And he sent him to work?
LILLIAN TAYLOR LYONS:
Sent—he was—no, Papa Charles worked for the—they sent Papa Charles—he sent Papa Charles—he decided that he wanted Grandma, and Grandma was working for him.
EDDIE McCOY:
For Mr. Gregory?
LILLIAN TAYLOR LYONS:
No, Charles Lewis, Mama's father.
EDDIE McCOY:
He was working for what white family?
LILLIAN TAYLOR LYONS:
I don't know.
EDDIE McCOY:
But they wanted—?
LILLIAN TAYLOR LYONS:
But the Gregory man wanted Grandma.
EDDIE McCOY:
Uh-huh, and so—.
LILLIAN TAYLOR LYONS:
And so, he sent Papa Charles down south to Mississippi.
EDDIE McCOY:
To do what?
LILLIAN TAYLOR LYONS:
To work down there. And he had intercourse with Grandma and that's how Mama was born. That's why Mama looked like—Mama had [hair to her waist].
EDDIE McCOY:
And what did your father think when he—your grandfather think when he came back?
LILLIAN TAYLOR LYONS:
What was it to think? It was slavery times.
EDDIE McCOY:
Ain't nothing he could do about it.
LILLIAN TAYLOR LYONS:
It wasn't anything he could do about it.
EDDIE McCOY:
Did the Gregorys look after your mother? Was they good to her because that was his daughter?
LILLIAN TAYLOR LYONS:
Yes, the [unclear] sisters knew it. The family that lives next door, the—my grandfather, Mama's father, Charles Gregory, lived in the gray and white house on the corner of College and Forest Avenue. He lived there and his daughter, Marybelle, lived in the next house. Her husband was a lawyer. He lived right—the house that's right beside the—where the minister lives.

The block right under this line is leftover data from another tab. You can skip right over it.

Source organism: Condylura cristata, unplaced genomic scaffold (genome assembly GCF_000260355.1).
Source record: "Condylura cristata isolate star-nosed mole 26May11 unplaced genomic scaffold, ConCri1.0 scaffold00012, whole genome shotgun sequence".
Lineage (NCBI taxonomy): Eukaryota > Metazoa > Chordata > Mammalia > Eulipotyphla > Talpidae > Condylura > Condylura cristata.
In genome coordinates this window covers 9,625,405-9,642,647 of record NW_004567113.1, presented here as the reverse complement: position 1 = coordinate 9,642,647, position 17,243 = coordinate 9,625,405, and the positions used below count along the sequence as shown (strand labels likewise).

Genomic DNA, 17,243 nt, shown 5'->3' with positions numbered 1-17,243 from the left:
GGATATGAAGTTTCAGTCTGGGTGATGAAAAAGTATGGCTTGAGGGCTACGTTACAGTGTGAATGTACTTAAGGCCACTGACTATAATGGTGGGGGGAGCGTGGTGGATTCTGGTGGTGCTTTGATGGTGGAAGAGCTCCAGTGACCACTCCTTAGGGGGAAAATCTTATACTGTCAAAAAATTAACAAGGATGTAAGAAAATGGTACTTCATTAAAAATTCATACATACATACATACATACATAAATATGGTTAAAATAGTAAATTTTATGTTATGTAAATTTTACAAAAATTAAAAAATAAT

EDDIE McCOY:
Timberlake.
LILLIAN TAYLOR LYONS:
Yeah, right beside where Timberlake lives. And across the street, the [Minors] own the property where the undertaker shop is and the next house, one of the Gregory girls married [Ashton]—what in the world was his name? Leonard was named for him. Married the man that had the beginning of the carpenter shop where Hillside is now?
EDDIE McCOY:
Hilltop Lumber Company.
LILLIAN TAYLOR LYONS:
Hilltop Lumber Company.
EDDIE McCOY:
So, your mother had white half-sisters.
LILLIAN TAYLOR LYONS:
Yes, and they knew it. They knew—all of them. They knew that Mama was [unclear] Charles Gregory's. His son owned a big house out in Stovall. He was the one that declared that he was going to burn the school down if they ever had Negroes out there.